The slim remote reflects the receiver's crisp styling, and its minimalist button count simplifies everyday use. For advanced operations, an additional set of buttons resides under a slip-down cover.
While the tower speakers of the Sony DAV-FX100W are more angular than those of the FR10W, their plastic construction quickly dispels any illusion of actual quality. The four 43-inch-tall tower speakers require assembly, and we found the exercise of threading the speaker wires up through the stands a bit of a chore. The operation consumed 30 minutes to get all four speakers done. You could avoid that hassle if you mount the speakers on the wall instead. The towers and center speaker all feature the same oval-shaped 2-by-4-inch woofer and 1-inch tweeter.
The subwoofer, meanwhile, sports solid MDF (medium-density fiberboard) construction and measures 8.2 inches wide, 15 high, and 15 deep. Its silver finish and sculptured front panel visually complement the receiver/changer and towers. The sub has a 7-inch woofer on its right side. The Sony DAV-FX100W's digital amplifier delivers 143 watts per channel to the front left/center/right speakers and 285 watts to the subwoofer. A separate surround amp (see below) supplies 143 watts per channel to the left and right surround speakers. The system offers the usual selection of Dolby Digital, Pro Logic II, and DTS surround-sound processing modes, along with a handful of proprietary Sony options. The five-disc changer plays all manner of DVDs and CDs, including home-burned formats, as well as MP3 CDs, JPEG picture discs, and SACDs.
The FX100W offers an A/V Sync feature to reestablish lip sync with TV displays that lag behind audio. That's great, but since you can't fine-tune the delay to match your TV, the feature is practically useless.
HDMI output is the highlight of the system's output bay. The connector enables DVDs to be upscaled to 720p and 1080i resolutions, which may provide a cleaner image on compatible HDTVs. Of course, the standard component, composite, and S-Video outputs are also available. Two sets of A/V inputs are onboard for connecting, say, a VCR or a video game system, but it's worth noting that the video from any connected sources can be passed through only the system's composite video output--there's no upconversion to the S-Video, component, or HDMI-out, which are strictly reserved for the internal DVD. One optical and one coaxial digital audio input round out the connectivity options.
In addition to the HDMI out, the Sony DAV-FX100W's big selling point is its wireless rear speakers. Of course, as we've seen with other "wireless" systems, this one actually uses a lot of wires as well as three pieces of extra hardware: a 10-inch-diameter round surround amplifier, along with a 4.5-inch-tall infrared transmitter and a matching receiver. We placed the surround amplifier in the back of our home theater, plugged it into an AC outlet, and hooked up the infrared receiver, while over in the front of the room, we plugged the transmitter's cable into the receiver/DVD changer. We next ran speaker wires between the surround amplifier and the surround speakers. You will need a direct line of sight between the IR transmitter and receiver for the wireless system to work. In other words, the wireless system eliminates only the wires that would normally run between the receiver/DVD changer and the surround speakers. Still, that can save quite a bit of tripping and tangling for many room configurations. The Flight of the Phoenix DVD soared high on the Sony DAV-FX100W. The plane crash early in the film has embarrassed many a HTIB, but the FX100W sailed through without a scratch. Dialogue was consistently clear and full-bodied. Surround effects were vividly presented, a distinct improvement over competitors' wireless speaker system's performance. This Sony's surround speakers' fidelity fully matched that of the front speakers, and we heard neither dropouts nor extraneous noise from the wireless electronics.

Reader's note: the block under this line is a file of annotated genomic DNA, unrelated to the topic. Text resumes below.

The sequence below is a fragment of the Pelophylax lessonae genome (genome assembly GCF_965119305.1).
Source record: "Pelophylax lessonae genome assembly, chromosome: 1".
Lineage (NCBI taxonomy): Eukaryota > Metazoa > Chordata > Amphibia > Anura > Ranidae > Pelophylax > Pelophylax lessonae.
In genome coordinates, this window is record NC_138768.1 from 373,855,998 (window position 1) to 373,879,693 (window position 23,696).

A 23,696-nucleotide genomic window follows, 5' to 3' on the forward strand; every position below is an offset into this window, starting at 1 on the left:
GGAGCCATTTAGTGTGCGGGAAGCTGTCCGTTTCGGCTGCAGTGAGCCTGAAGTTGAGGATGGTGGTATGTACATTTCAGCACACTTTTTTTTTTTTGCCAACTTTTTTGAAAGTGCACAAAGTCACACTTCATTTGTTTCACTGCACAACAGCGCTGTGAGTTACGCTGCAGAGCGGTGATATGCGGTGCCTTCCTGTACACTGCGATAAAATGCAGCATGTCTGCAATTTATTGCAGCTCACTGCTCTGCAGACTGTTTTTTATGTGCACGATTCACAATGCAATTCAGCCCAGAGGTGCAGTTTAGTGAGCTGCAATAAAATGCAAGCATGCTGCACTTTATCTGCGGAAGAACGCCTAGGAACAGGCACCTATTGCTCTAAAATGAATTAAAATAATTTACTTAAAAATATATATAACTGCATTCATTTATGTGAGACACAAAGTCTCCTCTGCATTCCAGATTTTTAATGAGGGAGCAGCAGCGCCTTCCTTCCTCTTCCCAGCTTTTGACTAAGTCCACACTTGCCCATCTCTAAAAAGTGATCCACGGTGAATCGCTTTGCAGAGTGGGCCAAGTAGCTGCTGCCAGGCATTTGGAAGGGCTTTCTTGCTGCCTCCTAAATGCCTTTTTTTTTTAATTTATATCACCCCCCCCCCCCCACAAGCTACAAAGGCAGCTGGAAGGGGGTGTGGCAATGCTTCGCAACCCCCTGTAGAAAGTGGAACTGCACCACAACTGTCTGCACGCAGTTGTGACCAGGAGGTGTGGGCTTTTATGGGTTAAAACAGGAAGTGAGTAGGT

The subwoofer rocked the room, but even with its level set to Flat, the sound had too much bass. We have no doubt the sub's thundering low end will please many buyers, but we felt it crossed the line over to bloated and muddy. Those who agree will need to explore the mysteries of the FX100W's setup menus to smooth out the bass. We read the user manual again and again and eventually figured it out--gee, maybe next time the folks at Sony will build a Dream system with a subwoofer-level control on the remote. While they're at it, it would be great if they included bass and treble controls as well.
Switching to music, Neil Young's new Prairie Wind DVD video sounded luscious. Neil's vocals were beautifully balanced on the acoustic numbers, but the harder-rockin' tunes lacked gusto. CDs had a tendency to sound slightly muffled on some discs, which was a little strange because the satellites' treble range can sound harsh. Super Audio CDs, such as David Bowie's Ziggy Stardust, offered no discernable sound-quality advantages over CD, but SACD's 5.1 surround effects were audible.
The FX100W's sure-footed home-theater prowess is impressive, to be sure, but there are alternatives. Those looking for wireless options should consider the Panasonic SC-HT930, which--when paired with the SH-FX50 wireless accessory--still clocks in at $250 less than the Sony. If you don't need wireless surround speakers but are looking for better sound quality, consider instead the smart-looking JVC TH-C6, which is widely available for half the price of the Sony.